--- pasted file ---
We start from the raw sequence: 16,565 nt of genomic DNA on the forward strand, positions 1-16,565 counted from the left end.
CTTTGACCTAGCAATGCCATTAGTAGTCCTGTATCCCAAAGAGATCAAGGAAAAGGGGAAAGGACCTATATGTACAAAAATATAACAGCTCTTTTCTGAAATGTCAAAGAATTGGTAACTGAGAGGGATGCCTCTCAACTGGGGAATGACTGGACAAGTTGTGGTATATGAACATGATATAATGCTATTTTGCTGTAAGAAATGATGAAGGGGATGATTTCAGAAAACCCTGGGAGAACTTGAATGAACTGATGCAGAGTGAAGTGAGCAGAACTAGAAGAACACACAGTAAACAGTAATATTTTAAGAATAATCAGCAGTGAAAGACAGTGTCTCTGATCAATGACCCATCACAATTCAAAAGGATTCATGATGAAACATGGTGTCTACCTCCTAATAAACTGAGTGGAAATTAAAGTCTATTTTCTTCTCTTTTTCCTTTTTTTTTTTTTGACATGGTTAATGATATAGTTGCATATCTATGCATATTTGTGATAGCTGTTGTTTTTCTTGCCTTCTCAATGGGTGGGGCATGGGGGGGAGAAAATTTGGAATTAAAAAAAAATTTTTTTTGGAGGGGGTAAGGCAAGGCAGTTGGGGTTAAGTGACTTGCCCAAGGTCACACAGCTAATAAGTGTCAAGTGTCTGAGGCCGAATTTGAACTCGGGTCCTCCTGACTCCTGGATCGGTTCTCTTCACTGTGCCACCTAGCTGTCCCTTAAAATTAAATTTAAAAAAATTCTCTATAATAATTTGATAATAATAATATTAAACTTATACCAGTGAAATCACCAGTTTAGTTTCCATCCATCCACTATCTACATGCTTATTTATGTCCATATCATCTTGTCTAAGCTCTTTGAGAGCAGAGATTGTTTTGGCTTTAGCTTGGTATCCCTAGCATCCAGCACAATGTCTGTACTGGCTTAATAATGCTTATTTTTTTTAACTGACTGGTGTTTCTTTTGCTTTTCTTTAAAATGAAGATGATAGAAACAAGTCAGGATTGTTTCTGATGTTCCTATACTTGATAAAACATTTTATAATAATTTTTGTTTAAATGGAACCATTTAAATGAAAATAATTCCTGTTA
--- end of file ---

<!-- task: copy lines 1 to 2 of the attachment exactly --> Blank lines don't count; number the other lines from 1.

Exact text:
We start from the raw sequence: 16,565 nt of genomic DNA on the forward strand, positions 1-16,565 counted from the left end.
CTTTGACCTAGCAATGCCATTAGTAGTCCTGTATCCCAAAGAGATCAAGGAAAAGGGGAAAGGACCTATATGTACAAAAATATAACAGCTCTTTTCTGAAATGTCAAAGAATTGGTAACTGAGAGGGATGCCTCTCAACTGGGGAATGACTGGACAAGTTGTGGTATATGAACATGATATAATGCTATTTTGCTGTAAGAAATGATGAAGGGGATGATTTCAGAAAACCCTGGGAGAACTTGAATGAACTGATGCAGAGTGAAGTGAGCAGAACTAGAAGAACACACAGTAAACAGTAATATTTTAAGAATAATCAGCAGTGAAAGACAGTGTCTCTGATCAATGACCCATCACAATTCAAAAGGATTCATGATGAAACATGGTGTCTACCTCCTAATAAACTGAGTGGAAATTAAAGTCTATTTTCTTCTCTTTTTCCTTTTTTTTTTTTTGACATGGTTAATGATATAGTTGCATATCTATGCATATTTGTGATAGCTGTTGTTTTTCTTGCCTTCTCAATGGGTGGGGCATGGGGGGGAGAAAATTTGGAATTAAAAAAAAATTTTTTTTGGAGGGGGTAAGGCAAGGCAGTTGGGGTTAAGTGACTTGCCCAAGGTCACACAGCTAATAAGTGTCAAGTGTCTGAGGCCGAATTTGAACTCGGGTCCTCCTGACTCCTGGATCGGTTCTCTTCACTGTGCCACCTAGCTGTCCCTTAAAATTAAATTTAAAAAAATTCTCTATAATAATTTGATAATAATAATATTAAACTTATACCAGTGAAATCACCAGTTTAGTTTCCATCCATCCACTATCTACATGCTTATTTATGTCCATATCATCTTGTCTAAGCTCTTTGAGAGCAGAGATTGTTTTGGCTTTAGCTTGGTATCCCTAGCATCCAGCACAATGTCTGTACTGGCTTAATAATGCTTATTTTTTTTAACTGACTGGTGTTTCTTTTGCTTTTCTTTAAAATGAAGATGATAGAAACAAGTCAGGATTGTTTCTGATGTTCCTATACTTGATAAAACATTTTATAATAATTTTTGTTTAAATGGAACCATTTAAATGAAAATAATTCCTGTTA